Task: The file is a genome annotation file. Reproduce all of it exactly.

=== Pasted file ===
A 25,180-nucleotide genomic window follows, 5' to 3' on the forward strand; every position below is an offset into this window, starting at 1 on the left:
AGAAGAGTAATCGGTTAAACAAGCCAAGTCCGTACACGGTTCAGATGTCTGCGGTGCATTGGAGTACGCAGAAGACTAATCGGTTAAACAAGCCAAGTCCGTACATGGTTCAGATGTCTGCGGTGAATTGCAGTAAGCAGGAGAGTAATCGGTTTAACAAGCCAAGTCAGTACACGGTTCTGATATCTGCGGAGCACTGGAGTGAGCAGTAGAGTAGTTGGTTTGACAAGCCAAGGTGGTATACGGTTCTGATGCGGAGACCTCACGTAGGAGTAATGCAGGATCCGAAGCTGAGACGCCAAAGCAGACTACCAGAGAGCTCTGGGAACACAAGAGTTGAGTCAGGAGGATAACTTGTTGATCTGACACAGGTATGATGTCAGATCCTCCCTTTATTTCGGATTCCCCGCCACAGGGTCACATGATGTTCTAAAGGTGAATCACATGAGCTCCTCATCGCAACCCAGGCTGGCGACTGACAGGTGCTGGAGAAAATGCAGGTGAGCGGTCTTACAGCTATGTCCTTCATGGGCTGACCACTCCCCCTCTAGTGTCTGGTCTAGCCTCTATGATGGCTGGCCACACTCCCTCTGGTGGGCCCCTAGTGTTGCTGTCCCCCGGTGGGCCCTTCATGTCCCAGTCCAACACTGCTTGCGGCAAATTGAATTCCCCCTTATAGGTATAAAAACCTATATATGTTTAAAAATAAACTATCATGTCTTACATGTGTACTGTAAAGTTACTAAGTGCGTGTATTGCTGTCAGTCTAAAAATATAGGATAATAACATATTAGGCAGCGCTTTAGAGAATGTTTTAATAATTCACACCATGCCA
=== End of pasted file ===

A 25,180-nucleotide genomic window follows, 5' to 3' on the forward strand; every position below is an offset into this window, starting at 1 on the left:
AGAAGAGTAATCGGTTAAACAAGCCAAGTCCGTACACGGTTCAGATGTCTGCGGTGCATTGGAGTACGCAGAAGACTAATCGGTTAAACAAGCCAAGTCCGTACATGGTTCAGATGTCTGCGGTGAATTGCAGTAAGCAGGAGAGTAATCGGTTTAACAAGCCAAGTCAGTACACGGTTCTGATATCTGCGGAGCACTGGAGTGAGCAGTAGAGTAGTTGGTTTGACAAGCCAAGGTGGTATACGGTTCTGATGCGGAGACCTCACGTAGGAGTAATGCAGGATCCGAAGCTGAGACGCCAAAGCAGACTACCAGAGAGCTCTGGGAACACAAGAGTTGAGTCAGGAGGATAACTTGTTGATCTGACACAGGTATGATGTCAGATCCTCCCTTTATTTCGGATTCCCCGCCACAGGGTCACATGATGTTCTAAAGGTGAATCACATGAGCTCCTCATCGCAACCCAGGCTGGCGACTGACAGGTGCTGGAGAAAATGCAGGTGAGCGGTCTTACAGCTATGTCCTTCATGGGCTGACCACTCCCCCTCTAGTGTCTGGTCTAGCCTCTATGATGGCTGGCCACACTCCCTCTGGTGGGCCCCTAGTGTTGCTGTCCCCCGGTGGGCCCTTCATGTCCCAGTCCAACACTGCTTGCGGCAAATTGAATTCCCCCTTATAGGTATAAAAACCTATATATGTTTAAAAATAAACTATCATGTCTTACATGTGTACTGTAAAGTTACTAAGTGCGTGTATTGCTGTCAGTCTAAAAATATAGGATAATAACATATTAGGCAGCGCTTTAGAGAATGTTTTAATAATTCACACCATGCCA